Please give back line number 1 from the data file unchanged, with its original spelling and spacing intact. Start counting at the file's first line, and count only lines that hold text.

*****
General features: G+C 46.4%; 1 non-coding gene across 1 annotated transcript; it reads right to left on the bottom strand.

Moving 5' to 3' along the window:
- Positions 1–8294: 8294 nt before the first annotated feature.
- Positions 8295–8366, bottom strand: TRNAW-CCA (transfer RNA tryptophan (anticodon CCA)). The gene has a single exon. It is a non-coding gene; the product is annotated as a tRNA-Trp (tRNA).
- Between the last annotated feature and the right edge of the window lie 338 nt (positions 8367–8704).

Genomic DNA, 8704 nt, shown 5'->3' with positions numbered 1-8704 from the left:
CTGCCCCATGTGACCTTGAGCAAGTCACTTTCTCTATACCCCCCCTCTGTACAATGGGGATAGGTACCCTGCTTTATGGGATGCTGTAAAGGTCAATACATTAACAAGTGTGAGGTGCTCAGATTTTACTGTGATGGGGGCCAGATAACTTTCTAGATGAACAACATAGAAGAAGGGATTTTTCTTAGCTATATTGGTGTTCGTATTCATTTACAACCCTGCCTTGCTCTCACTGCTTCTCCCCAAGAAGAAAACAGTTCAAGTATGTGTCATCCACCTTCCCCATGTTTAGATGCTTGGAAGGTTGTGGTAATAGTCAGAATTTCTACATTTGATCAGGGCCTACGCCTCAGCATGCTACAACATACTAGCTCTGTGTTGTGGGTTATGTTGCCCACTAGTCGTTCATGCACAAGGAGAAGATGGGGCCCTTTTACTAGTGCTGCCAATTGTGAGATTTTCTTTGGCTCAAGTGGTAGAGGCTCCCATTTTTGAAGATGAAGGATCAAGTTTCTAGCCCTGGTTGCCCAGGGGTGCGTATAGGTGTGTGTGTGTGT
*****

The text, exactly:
General features: G+C 46.4%; 1 non-coding gene across 1 annotated transcript; it reads right to left on the bottom strand.